Mauri
    There are works trying to figure out Sumerian and Sanskrit but they are mostly used by scholars focusing on language evolution and such.
  • March 27, 2012
    Ekuran
    ^^^^I'm guessing that's a Downplayed Example.
  • March 27, 2012
    zarpaulus
    Wikipedia has a long list of extinct languages.

    As well as several Sacred Languages used by various religions. Including: Latin, Sanskrit, Koine Greek, Aramaic...
  • March 27, 2012
    randomsurfer
    It's mentioned in one episode of Star Trek The Next Generation that French is a dead language.
  • March 28, 2012
    Antigone3
    During the Archprelate's funeral in the Elenium, there's a reference to the prayers and chants being in an archaic form of the Elene language that hardly anyone present understands.
  • March 28, 2012
    Shnakepup
    Would "High Speech" from The Dark Tower series count? It's apparently[[hottip:*:I say apparently because Translation Convention is in full effect whenever it's spoken, so the reader is never aware of when it's being spoken except when explicity told]] the language of Gilead, the city of Gunslingers, and is considered a "civilized" language compared to the Low Speech of everyday communication. It's an "old" language in the sense that, by the time of the first novel (The Gunslinger), Roland is the last of the Gunslingers and thus one of the few people left in the world who actually can speak it.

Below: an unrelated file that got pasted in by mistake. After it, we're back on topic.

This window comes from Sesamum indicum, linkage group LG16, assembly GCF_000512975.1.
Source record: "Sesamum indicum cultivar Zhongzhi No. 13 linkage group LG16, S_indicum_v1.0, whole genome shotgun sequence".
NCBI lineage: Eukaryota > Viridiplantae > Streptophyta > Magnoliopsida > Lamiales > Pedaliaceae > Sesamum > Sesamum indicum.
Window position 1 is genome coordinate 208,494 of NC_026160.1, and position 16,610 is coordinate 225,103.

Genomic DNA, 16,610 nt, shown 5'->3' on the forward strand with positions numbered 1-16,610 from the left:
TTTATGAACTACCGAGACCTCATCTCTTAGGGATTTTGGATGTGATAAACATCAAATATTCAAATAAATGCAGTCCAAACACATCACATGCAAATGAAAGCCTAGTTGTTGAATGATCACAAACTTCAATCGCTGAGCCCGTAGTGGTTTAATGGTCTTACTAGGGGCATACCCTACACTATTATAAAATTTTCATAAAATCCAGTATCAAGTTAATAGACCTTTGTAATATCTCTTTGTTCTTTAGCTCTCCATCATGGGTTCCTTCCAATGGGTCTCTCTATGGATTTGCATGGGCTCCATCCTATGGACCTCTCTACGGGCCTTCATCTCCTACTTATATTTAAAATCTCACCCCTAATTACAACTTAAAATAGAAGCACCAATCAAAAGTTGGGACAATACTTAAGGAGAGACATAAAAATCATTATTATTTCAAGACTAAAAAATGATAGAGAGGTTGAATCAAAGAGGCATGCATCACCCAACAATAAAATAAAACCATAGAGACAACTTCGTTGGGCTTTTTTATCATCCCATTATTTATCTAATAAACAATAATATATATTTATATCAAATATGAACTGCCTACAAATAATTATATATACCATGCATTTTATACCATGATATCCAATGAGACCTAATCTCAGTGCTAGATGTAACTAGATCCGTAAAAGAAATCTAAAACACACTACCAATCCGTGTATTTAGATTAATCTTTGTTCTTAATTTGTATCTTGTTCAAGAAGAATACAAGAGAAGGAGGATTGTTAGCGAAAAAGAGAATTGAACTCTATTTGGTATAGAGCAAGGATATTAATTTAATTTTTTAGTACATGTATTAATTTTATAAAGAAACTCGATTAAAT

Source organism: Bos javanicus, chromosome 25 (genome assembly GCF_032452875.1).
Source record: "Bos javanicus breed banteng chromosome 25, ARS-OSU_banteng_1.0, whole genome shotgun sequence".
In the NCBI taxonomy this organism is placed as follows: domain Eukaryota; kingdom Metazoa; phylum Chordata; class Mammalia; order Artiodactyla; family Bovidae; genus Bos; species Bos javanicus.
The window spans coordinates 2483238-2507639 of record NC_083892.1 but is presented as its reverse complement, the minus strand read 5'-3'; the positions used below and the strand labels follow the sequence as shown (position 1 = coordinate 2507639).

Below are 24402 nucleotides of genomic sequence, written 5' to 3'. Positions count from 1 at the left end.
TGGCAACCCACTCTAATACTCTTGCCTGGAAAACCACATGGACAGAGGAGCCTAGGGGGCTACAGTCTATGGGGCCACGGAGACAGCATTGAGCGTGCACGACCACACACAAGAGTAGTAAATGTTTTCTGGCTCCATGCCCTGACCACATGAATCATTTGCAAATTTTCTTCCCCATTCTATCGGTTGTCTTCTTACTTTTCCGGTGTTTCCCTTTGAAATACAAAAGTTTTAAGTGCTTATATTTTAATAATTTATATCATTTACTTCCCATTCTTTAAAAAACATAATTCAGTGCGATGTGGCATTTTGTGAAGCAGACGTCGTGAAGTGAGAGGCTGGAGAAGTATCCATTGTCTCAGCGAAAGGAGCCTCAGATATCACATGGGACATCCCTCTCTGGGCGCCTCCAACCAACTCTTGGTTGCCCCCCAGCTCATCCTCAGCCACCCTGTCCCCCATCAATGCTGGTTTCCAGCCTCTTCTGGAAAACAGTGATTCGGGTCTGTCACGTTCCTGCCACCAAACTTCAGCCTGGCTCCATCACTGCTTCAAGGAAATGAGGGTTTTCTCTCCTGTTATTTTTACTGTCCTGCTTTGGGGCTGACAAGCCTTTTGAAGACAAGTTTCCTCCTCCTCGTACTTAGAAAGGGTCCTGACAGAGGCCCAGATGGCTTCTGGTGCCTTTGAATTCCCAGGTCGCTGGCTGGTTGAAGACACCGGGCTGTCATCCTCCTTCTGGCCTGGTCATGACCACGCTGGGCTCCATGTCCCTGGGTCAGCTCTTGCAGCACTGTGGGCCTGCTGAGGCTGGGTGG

• March 28, 2012
    Nocturna
    Note that Sacred Language is already a trope, and would be a subtrope of this. Examples of Sacred Languages should go on that page, not here.
  • March 28, 2012
    Omeganian
    The High D'Haran from The Sword Of Truth series.
  • March 28, 2012
    troublegum
    I hate to point out flaws, but Sumerian isn't indecipherable. It and it's Cuneiform alphabet were initially translated in the 19th Century by Assyrian historians.

    Minoan (aka Linear A), the precursor to Mycenaean (Linear B) is indicipherable and that may have been what people were thinking of.
  • March 28, 2012
    HeartOfAnAstronaut
    Old English?

    Welsh might be a subversion, in that English has replaced it as the first language but there've been huge efforts to revive Welsh, e.g. bilingual signs, teaching Welsh in schools, since the mid/late 20th century. Welsh also seems to have inspired a lot of fantasy writers over the years.
  • March 29, 2012
    zarpaulus
    • In Scrapped Princess it turns out that the old language is English. For example the name of their continent, "Dustvin", is a corruption of "Dustbin".